(Bloomberg) -- Isolated bushfires broke out in Sydney on Tuesday, fanned by strong winds and soaring temperatures as Australia’s largest city faced its first ever “catastrophic” fire danger.
Authorities battled a blaze in the affluent neighborhood of South Turramurra, just 20 kilometers (12 miles) north of the CBD, before a plane brought it under control by dumping red fire retardant. A handful of other fires broke out in other suburbs of the city, which is dotted with national parks and bushland, shrouding the skyline with an acrid smoke haze.
More than 70 wildfires are burning across New South Wales state, devastating rural areas left tinderbox dry by a two-year drought. Three people have been killed and more than 150 homes destroyed in the state in recent days -- a disastrously early start to the nation’s bushfire season considering summer has not even begun.
A southerly wind swept through Sydney on Tuesday evening, lowering temperatures that had reached 37 degrees Celsius (98.6 degrees Fahrenheit). As the winds progress up the coast through the night, they’re expected to make conditions even more hazardous as they shift the direction of the fire fronts.
Authorities issued multiple emergency warnings for fires threatening rural communities north of Sydney, and said in some instances it may be too late for residents to safely leave. More than 3,000 firefighters were deployed or on standby across the state and hundreds of schools were closed as a precaution.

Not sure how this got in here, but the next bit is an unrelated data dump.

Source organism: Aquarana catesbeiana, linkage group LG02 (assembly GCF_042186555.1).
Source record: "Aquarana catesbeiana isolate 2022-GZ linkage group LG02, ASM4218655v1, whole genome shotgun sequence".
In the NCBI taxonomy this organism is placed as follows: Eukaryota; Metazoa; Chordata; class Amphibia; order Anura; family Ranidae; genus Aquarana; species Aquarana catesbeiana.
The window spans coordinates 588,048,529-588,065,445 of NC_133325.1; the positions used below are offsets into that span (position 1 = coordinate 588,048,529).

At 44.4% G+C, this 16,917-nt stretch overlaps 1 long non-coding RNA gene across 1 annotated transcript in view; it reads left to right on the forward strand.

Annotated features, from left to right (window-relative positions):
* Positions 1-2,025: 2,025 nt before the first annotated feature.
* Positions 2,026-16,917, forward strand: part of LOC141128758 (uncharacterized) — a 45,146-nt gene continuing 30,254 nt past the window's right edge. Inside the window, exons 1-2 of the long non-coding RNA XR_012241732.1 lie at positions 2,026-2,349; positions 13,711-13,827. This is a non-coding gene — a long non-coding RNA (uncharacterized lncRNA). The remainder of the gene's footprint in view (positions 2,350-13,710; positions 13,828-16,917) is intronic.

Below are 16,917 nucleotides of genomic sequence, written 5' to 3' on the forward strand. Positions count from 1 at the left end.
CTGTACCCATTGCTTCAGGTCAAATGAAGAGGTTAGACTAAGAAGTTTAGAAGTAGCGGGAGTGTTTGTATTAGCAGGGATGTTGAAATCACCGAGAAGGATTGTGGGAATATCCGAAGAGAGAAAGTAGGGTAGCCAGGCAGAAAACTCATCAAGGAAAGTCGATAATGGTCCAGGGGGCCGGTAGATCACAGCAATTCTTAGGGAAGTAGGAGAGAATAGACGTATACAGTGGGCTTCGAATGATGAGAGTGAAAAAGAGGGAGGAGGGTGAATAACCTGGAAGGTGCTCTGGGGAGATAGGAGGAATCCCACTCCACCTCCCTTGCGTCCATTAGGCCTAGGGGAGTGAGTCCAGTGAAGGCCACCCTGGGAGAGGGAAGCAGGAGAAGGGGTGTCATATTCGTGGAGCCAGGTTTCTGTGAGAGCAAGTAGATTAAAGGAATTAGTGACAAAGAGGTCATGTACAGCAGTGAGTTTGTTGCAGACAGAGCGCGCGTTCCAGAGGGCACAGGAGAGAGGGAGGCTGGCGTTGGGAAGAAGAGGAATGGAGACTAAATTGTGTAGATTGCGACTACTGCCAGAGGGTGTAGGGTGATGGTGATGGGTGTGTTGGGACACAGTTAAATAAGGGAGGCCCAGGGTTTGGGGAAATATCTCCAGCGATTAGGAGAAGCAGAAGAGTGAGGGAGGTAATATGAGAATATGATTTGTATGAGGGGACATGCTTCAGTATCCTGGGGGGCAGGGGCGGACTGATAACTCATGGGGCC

Australia is the world’s driest inhabited continent and is considered one of the most vulnerable developed countries to global warming. According to the weather bureau, climate change is influencing the frequency and severity of dangerous bushfire conditions, with the season starting earlier in spring in southern and eastern parts of Australia.
The fires come amid increasing divisions about climate change policy in Australia, with the conservative government resisting scientists’ calls to take greater action to reduce carbon emissions.
It’s the first time authorities have set the highest warning level for Sydney since the fire-danger rating system was introduced a decade ago. The level has been downgraded three notches to “Very High” on Wednesday.
The city has experienced wildfires in the past, with dozens of homes destroyed in suburbs around national parks in 1994. In 2013, bushfires in New South Wales destroyed more than 200 homes, including many in the Blue Mountains to the west of Sydney.
The nation’s most devastating fires, the so-called Black Saturday blazes in Victoria state in February 2009, caused 180 fatalities.
--With assistance from Hannah Dormido.
To contact the reporter on this story: Edward Johnson in Sydney at email@example.com
To contact the editors responsible for this story: Edward Johnson at firstname.lastname@example.org, Angus Whitley
For more articles like this, please visit us at bloomberg.com
©2019 Bloomberg L.P.